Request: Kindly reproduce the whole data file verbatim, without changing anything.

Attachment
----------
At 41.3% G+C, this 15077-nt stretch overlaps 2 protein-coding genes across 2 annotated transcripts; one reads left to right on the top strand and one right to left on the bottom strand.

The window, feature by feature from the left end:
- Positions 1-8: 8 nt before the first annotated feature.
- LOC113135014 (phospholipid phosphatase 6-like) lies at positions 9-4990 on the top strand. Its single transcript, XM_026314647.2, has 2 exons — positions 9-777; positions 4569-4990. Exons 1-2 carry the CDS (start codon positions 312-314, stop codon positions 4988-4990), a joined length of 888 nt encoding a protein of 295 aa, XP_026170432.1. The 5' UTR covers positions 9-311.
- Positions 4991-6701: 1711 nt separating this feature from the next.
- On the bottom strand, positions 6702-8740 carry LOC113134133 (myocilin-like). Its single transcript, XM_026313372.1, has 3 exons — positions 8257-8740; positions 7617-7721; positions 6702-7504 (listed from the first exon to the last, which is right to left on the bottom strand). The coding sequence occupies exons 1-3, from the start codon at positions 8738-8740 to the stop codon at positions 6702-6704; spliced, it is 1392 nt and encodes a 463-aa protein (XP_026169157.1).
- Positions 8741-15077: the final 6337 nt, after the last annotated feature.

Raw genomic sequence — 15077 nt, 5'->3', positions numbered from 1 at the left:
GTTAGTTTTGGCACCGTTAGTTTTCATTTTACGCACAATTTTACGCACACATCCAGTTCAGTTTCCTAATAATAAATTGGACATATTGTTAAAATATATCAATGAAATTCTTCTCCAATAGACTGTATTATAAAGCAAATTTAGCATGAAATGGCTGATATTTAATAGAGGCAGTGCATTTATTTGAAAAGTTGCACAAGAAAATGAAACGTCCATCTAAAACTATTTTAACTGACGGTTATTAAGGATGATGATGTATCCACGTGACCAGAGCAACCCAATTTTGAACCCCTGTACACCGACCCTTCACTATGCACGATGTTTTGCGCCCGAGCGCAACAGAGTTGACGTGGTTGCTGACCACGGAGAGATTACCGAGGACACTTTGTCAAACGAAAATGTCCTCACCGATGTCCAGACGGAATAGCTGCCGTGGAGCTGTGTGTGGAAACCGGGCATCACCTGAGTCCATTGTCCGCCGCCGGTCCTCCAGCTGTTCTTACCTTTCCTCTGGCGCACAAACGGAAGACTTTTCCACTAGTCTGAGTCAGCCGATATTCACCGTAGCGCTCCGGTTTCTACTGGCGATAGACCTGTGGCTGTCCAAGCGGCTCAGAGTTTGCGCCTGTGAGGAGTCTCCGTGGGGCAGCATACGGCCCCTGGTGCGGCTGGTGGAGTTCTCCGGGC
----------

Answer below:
At 41.3% G+C, this 15077-nt stretch overlaps 2 protein-coding genes across 2 annotated transcripts; one reads left to right on the top strand and one right to left on the bottom strand.

The window, feature by feature from the left end:
- Positions 1-8: 8 nt before the first annotated feature.
- LOC113135014 (phospholipid phosphatase 6-like) lies at positions 9-4990 on the top strand. Its single transcript, XM_026314647.2, has 2 exons — positions 9-777; positions 4569-4990. Exons 1-2 carry the CDS (start codon positions 312-314, stop codon positions 4988-4990), a joined length of 888 nt encoding a protein of 295 aa, XP_026170432.1. The 5' UTR covers positions 9-311.
- Positions 4991-6701: 1711 nt separating this feature from the next.
- On the bottom strand, positions 6702-8740 carry LOC113134133 (myocilin-like). Its single transcript, XM_026313372.1, has 3 exons — positions 8257-8740; positions 7617-7721; positions 6702-7504 (listed from the first exon to the last, which is right to left on the bottom strand). The coding sequence occupies exons 1-3, from the start codon at positions 8738-8740 to the stop codon at positions 6702-6704; spliced, it is 1392 nt and encodes a 463-aa protein (XP_026169157.1).
- Positions 8741-15077: the final 6337 nt, after the last annotated feature.

Raw genomic sequence — 15077 nt, 5'->3', positions numbered from 1 at the left:
GTTAGTTTTGGCACCGTTAGTTTTCATTTTACGCACAATTTTACGCACACATCCAGTTCAGTTTCCTAATAATAAATTGGACATATTGTTAAAATATATCAATGAAATTCTTCTCCAATAGACTGTATTATAAAGCAAATTTAGCATGAAATGGCTGATATTTAATAGAGGCAGTGCATTTATTTGAAAAGTTGCACAAGAAAATGAAACGTCCATCTAAAACTATTTTAACTGACGGTTATTAAGGATGATGATGTATCCACGTGACCAGAGCAACCCAATTTTGAACCCCTGTACACCGACCCTTCACTATGCACGATGTTTTGCGCCCGAGCGCAACAGAGTTGACGTGGTTGCTGACCACGGAGAGATTACCGAGGACACTTTGTCAAACGAAAATGTCCTCACCGATGTCCAGACGGAATAGCTGCCGTGGAGCTGTGTGTGGAAACCGGGCATCACCTGAGTCCATTGTCCGCCGCCGGTCCTCCAGCTGTTCTTACCTTTCCTCTGGCGCACAAACGGAAGACTTTTCCACTAGTCTGAGTCAGCCGATATTCACCGTAGCGCTCCGGTTTCTACTGGCGATAGACCTGTGGCTGTCCAAGCGGCTCAGAGTTTGCGCCTGTGAGGAGTCTCCGTGGGGCAGCATACGGCCCCTGGTGCGGCTGGTGGAGTTCTCCGGGC